“Lift with your knees, not your back.” This is good advice, but in any warehouse, factory, or other work environment where lifting and moving materials is required, however manual material handling is slow, inefficient, and can contribute to increased workplace injuries.
Performing repetitive workplace tasks like bending to lift heavy materials, lifting heavy items overhead, or carrying heavy items up stairs, can lead to injuries that OSHA categorizes as musculoskeletal disorders (MSDs). MSDs can lead to employees spending extended time away from work to recover.
Even if employees don’t develop MSDs, manual material handling can lead to fatigue which contributes to lower productivity and increases the risk of errors and accidents.
Using the right material handling equipment can help streamline your operations and keep workers safe. The following material handling equipment is essential for safe and efficient movement of materials in almost any facility. Let’s take a closer look at each type of equipment.
Forklifts are ideal for lifting and moving pallets throughout your facility, loading and unloading delivery vehicles, and for lifting goods to mezzanines or balconies.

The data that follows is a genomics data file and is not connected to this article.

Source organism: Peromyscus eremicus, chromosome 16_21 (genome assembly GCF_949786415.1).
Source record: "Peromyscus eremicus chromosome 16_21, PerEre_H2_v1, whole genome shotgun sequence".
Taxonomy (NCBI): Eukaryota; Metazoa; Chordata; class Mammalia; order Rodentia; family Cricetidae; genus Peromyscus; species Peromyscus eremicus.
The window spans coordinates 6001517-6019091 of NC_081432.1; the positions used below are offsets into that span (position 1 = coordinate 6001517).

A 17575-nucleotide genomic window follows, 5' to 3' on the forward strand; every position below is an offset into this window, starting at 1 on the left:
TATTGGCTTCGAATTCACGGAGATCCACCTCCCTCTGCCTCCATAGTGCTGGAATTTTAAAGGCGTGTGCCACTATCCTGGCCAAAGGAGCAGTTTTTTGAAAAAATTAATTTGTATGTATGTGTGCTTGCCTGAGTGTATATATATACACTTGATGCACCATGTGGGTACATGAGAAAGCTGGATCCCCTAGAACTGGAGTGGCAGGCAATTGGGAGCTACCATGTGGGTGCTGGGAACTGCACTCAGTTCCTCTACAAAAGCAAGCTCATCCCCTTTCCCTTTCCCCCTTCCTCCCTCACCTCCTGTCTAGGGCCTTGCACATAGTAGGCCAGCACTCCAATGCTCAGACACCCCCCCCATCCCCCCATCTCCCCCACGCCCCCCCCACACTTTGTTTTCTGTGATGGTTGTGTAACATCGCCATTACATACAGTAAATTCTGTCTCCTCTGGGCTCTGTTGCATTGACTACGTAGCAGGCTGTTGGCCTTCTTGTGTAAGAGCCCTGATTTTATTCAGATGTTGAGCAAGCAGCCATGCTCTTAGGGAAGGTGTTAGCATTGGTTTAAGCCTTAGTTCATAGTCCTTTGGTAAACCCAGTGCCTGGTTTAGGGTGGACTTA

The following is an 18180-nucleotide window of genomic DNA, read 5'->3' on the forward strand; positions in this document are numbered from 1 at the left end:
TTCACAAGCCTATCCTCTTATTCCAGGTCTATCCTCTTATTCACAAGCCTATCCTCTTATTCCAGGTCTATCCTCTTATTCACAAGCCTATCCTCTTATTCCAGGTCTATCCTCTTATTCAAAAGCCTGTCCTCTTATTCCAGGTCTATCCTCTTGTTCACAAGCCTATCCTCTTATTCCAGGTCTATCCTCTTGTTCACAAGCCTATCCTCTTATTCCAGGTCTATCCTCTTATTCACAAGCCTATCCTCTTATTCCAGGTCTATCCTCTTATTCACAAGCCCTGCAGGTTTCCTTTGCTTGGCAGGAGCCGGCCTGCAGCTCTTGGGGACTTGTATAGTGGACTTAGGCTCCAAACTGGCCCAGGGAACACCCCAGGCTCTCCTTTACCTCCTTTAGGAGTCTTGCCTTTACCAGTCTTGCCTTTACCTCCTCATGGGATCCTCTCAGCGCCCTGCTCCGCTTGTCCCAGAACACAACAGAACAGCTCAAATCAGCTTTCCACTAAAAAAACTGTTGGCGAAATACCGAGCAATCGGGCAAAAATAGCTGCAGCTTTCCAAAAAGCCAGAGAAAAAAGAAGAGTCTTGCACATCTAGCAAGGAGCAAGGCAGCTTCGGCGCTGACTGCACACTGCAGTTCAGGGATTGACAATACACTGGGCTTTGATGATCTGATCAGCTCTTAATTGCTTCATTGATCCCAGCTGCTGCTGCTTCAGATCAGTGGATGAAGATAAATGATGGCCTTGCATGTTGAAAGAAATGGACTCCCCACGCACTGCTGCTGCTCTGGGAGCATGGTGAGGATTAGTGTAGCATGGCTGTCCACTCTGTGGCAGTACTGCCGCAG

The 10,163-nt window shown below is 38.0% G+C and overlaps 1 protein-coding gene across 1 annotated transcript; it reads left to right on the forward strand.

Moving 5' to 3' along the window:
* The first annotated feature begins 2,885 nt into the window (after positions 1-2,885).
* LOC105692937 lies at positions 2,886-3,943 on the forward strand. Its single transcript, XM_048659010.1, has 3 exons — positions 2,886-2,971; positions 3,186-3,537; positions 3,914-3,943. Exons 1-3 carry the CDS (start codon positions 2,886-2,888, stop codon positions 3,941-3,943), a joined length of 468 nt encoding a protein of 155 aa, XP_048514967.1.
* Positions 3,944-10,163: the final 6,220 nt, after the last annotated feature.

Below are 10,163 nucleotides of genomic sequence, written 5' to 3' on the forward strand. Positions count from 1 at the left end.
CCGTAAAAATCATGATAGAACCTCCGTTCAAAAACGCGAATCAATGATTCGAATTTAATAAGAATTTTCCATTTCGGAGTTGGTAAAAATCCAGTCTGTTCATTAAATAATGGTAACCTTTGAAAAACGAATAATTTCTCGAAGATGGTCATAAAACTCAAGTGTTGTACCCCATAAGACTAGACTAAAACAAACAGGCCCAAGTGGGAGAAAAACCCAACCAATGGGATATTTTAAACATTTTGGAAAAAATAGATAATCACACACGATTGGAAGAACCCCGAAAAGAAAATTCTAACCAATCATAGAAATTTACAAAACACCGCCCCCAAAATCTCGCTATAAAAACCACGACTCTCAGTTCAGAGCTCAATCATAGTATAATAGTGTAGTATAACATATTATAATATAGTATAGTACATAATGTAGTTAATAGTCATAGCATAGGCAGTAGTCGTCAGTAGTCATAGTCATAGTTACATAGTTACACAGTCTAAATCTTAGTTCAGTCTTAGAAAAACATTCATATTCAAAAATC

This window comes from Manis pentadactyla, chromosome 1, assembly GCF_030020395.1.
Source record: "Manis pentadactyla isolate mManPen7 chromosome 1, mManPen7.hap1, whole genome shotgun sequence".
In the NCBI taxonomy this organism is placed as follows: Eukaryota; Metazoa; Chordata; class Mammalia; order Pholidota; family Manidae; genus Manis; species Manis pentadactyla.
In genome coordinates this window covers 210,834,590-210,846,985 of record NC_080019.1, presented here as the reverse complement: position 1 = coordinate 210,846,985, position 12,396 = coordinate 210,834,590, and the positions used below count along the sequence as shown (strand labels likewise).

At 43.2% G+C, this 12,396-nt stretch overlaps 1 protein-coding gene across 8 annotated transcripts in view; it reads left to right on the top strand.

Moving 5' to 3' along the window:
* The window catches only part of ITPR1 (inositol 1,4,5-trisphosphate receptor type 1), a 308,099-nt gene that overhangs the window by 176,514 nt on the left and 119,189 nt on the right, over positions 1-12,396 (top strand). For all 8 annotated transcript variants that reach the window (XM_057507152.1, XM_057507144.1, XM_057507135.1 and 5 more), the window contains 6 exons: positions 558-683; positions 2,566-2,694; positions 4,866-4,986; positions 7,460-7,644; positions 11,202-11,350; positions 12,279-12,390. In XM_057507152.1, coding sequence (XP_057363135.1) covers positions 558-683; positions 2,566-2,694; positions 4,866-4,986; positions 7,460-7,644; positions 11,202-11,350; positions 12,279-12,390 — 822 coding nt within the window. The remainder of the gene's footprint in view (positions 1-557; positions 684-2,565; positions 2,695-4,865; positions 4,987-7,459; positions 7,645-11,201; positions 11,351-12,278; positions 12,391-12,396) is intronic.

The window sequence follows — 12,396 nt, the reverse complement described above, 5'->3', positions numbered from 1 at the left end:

Forklifts have various power sources (electric, liquified petroleum gas / propane gas, gasoline, diesel, or battery) and each have their pros and cons and lifting capacity. Here are some things to consider before purchasing or renting a forklift: 6 Factors to Consider Before Purchasing a Forklift | Industry Today
A variation of the forklift is the sideloader. A sideloader places the operator’s cab at the front-left side of the vehicle. The area to the right of the cab is called the bed or platform, and contains the forks. Placing the driver’s cab on the side of the vehicle reduces the amount of space needed to lift loads onto racking in narrow aisleways. Originally developed for the timber and lumber industries, sideloaders are now essential pieces of equipment in warehouses and applications that require moving long, wide, or heavy loads.
Pallet Jacks or Pallet Trucks
Pallet jacks or pallet trucks allow workers to move single pallets and are perfect for transporting small loads short distances. Pallet jacks are a simplified version of a forklift and one of the most affordable and lowest maintenance ways to move individual pallets around your facility. With the exception of the counterbalanced walkie stacker, pallet jacks typically lift materials only 7”-10” off the ground.
Pallet jacks can be manual or powered. Manual pallet jacks work by lowering the pallet jack’s forks (via lever that is attached to a hydraulic pump), sliding the forks under the pallet, then pumping the pallet jack’s handle to raise the forks and lift the pallet off the ground. The pallet can then be moved to another location. How to Use a Pallet Jack: Step-by-Step Guide | BigRentz
Powered pallet jacks are driven by either battery or electric and the forks are raised and lowered electronically. Other types of powered pallet jacks are:
- Electric Walkie Stackers: Have lifting capacities of 4,500 – 6,000 lbs.